Wester Ross: The Complete Guide

Sandwood Bay
CC BY-SA 3.0 / Phillyacct

With over 3000 square miles of soaring mountains and atmospheric glens, ancient Caledonian forest and wild beaches set against a backdrop of fjord-like lochs; Wester Ross is one of the world’s most spectacular, and remote, regions and probably the most beautiful part of the famous North Coast 500.

Wester Ross is an area of the Northwest Highlands of Scotland in the council area of Highland. The area is loosely defined, and has never been used as a formal administrative region in its own right, but is generally regarded as lying to the west of the main watershed of Ross (the eastern part of Ross being Easter Ross), thus forming the western half of the county of Ross and Cromarty.

Wester Ross has one of the lowest population densities in Europe, with just 1.6 people per km2, who live mostly in small crofting townships along the coastline of the region. The area is renowned for the scenic splendour of its mountains and coastline, and the range of wildlife that can be seen. It is a popular tourist destination, receiving around 70,000 visitors each year.[8] Tourism forms a major part of the economic activity of the area, accounting for 35% of all employment. Other major economic activities in the area include commercial fishing, renewable energy, agriculture and fish farming.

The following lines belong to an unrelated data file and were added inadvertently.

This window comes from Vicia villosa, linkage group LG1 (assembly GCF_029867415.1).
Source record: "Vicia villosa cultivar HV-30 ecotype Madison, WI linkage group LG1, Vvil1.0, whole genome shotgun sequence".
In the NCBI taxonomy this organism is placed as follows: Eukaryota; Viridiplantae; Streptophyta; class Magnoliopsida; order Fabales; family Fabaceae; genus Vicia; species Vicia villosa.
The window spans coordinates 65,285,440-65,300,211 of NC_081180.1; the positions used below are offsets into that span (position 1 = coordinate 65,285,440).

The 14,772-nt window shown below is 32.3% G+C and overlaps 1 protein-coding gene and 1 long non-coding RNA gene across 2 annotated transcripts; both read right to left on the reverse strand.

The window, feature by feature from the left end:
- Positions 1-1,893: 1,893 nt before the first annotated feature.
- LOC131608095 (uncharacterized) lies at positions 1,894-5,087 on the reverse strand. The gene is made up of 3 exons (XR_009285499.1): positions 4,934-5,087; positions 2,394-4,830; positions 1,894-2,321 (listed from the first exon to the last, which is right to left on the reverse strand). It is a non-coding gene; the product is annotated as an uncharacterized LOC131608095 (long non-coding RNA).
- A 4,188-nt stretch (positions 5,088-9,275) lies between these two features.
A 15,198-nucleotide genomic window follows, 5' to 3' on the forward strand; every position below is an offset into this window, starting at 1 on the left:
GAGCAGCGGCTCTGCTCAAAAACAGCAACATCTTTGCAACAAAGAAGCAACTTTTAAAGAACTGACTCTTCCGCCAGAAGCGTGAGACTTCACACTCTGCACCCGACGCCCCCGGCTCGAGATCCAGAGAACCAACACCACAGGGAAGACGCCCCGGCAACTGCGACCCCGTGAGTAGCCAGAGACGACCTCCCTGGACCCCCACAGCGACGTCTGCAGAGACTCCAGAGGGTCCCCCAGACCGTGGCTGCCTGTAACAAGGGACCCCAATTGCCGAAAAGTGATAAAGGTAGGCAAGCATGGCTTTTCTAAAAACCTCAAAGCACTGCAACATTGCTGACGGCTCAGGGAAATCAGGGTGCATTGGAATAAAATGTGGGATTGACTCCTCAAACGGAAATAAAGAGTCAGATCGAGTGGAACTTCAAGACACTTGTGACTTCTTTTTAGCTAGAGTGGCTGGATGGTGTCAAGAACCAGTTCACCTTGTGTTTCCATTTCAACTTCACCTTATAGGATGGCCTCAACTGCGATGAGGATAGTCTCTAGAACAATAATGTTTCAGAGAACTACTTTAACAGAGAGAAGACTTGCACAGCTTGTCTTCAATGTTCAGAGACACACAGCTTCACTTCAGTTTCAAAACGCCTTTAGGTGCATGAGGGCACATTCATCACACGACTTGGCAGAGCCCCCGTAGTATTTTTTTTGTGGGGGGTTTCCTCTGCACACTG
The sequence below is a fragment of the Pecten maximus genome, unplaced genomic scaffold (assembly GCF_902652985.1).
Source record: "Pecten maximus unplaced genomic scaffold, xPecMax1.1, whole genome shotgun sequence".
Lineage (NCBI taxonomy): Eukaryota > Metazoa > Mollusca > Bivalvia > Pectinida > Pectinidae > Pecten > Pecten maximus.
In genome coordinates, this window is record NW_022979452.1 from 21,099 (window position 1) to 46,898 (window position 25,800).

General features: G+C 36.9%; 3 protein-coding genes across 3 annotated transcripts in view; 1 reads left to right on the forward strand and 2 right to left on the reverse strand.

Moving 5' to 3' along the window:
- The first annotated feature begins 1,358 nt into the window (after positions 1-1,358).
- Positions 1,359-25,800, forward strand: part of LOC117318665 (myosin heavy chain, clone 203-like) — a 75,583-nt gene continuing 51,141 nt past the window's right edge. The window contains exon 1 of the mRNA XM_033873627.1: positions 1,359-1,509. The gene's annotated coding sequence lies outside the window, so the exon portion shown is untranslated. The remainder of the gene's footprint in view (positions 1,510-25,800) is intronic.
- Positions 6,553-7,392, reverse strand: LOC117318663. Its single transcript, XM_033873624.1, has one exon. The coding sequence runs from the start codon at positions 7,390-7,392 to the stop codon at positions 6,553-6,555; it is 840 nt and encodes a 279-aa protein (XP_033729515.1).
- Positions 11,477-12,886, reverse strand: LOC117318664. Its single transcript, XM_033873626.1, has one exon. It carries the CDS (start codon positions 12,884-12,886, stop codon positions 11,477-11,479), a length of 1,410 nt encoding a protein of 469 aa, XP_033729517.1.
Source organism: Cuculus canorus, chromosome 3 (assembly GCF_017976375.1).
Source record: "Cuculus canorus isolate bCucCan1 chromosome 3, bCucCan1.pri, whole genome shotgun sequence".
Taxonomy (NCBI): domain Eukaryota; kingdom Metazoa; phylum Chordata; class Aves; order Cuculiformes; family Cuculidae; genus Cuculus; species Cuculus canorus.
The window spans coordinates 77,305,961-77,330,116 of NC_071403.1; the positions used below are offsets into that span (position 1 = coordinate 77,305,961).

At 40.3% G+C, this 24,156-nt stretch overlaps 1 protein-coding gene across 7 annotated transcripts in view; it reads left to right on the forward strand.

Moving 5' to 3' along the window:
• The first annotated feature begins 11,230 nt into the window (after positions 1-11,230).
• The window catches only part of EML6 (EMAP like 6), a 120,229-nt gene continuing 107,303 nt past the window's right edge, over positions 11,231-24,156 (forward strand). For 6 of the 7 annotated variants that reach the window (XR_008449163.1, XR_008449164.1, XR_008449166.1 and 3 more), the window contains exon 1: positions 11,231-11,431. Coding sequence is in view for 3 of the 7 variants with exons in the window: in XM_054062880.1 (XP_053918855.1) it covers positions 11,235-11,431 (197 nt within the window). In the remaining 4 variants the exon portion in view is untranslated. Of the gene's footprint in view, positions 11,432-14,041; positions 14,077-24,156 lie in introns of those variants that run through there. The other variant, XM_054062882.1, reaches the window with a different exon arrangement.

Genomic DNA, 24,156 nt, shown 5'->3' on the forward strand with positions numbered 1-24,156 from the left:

The area gives its name to the Wester Ross National Scenic Area, one of 40 such areas in Scotland, which are defined so as to identify areas of exceptional scenery and to ensure their protection from inappropriate development.

Scenic spots including Loch Maree, Inverewe Garden, Corrieshalloch Gorge, Glen Docherty and the Bealach na Bà. Wester Ross was designated as a Biosphere Reserve under UNESCO’s “Man and the Biosphere” (MAB) Programme in April 2016. The Wester Ross Biosphere Reserve now covers 5,200 square kilometres of Wester Ross and Lochalsh. This new-style biosphere, which covers an area over 100 times larger than the original designation, is a place where people live and actively learn about their surroundings to inspire a legacy rich in both natural and cultural heritage.

Visiting Wester Ross for the first time and wondering what are the top places to see in the city? In this complete guide, I share the best things to do in Wester Ross on the first visit. To help you plan your trip, I have also included an interactive map and practical tips for visiting!

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18 Best places to See in Wester Ross

This complete guide to Wester Ross not only tells you about the very best sights and tourist attractions for first-time visitors to the city but also provide insights into a few of our personal favorite things to do.

This is a practical guide to visiting the best places to see in Wester Ross and is filled with tips and info that should answer all your questions!